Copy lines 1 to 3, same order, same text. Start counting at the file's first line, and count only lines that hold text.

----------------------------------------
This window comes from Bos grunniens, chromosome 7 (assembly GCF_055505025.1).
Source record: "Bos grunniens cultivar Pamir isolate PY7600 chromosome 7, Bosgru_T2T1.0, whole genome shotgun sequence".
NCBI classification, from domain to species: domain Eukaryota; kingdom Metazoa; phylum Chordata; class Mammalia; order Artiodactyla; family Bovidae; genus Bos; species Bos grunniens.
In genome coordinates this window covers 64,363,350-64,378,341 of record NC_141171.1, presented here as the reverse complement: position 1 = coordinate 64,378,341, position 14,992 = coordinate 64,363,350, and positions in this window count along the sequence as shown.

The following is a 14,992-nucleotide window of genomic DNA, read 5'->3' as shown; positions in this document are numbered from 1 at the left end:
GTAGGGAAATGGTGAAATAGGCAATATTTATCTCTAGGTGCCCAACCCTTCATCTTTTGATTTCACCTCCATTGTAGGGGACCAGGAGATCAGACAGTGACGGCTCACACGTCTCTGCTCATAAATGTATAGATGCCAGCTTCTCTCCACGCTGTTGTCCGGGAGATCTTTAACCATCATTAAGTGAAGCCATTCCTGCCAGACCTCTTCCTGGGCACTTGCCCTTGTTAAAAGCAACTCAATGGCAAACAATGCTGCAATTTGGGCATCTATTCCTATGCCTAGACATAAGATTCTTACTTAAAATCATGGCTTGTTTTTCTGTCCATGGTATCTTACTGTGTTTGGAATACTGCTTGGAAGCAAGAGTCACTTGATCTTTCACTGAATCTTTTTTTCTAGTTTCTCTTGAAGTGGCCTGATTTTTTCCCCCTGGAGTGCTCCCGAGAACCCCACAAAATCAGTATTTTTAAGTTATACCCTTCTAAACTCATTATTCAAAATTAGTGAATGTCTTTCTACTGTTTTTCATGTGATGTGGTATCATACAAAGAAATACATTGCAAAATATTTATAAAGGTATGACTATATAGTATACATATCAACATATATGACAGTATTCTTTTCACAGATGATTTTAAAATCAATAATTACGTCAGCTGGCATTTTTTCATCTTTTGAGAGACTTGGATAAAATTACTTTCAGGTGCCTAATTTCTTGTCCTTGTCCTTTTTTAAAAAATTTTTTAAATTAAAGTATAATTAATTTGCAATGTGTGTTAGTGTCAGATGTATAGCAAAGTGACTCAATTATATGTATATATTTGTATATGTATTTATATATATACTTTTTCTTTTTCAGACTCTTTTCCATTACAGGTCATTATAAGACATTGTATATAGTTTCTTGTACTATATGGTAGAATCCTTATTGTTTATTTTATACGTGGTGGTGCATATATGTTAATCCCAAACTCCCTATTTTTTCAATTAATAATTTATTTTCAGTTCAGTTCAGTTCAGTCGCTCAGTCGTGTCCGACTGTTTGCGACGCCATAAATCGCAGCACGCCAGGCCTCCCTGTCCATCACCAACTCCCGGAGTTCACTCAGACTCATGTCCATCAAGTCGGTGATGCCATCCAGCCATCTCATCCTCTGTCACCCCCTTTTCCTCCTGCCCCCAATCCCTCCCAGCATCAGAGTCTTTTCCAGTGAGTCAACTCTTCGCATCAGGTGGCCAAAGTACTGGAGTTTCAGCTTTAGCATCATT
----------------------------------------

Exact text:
This window comes from Bos grunniens, chromosome 7 (assembly GCF_055505025.1).
Source record: "Bos grunniens cultivar Pamir isolate PY7600 chromosome 7, Bosgru_T2T1.0, whole genome shotgun sequence".
NCBI classification, from domain to species: domain Eukaryota; kingdom Metazoa; phylum Chordata; class Mammalia; order Artiodactyla; family Bovidae; genus Bos; species Bos grunniens.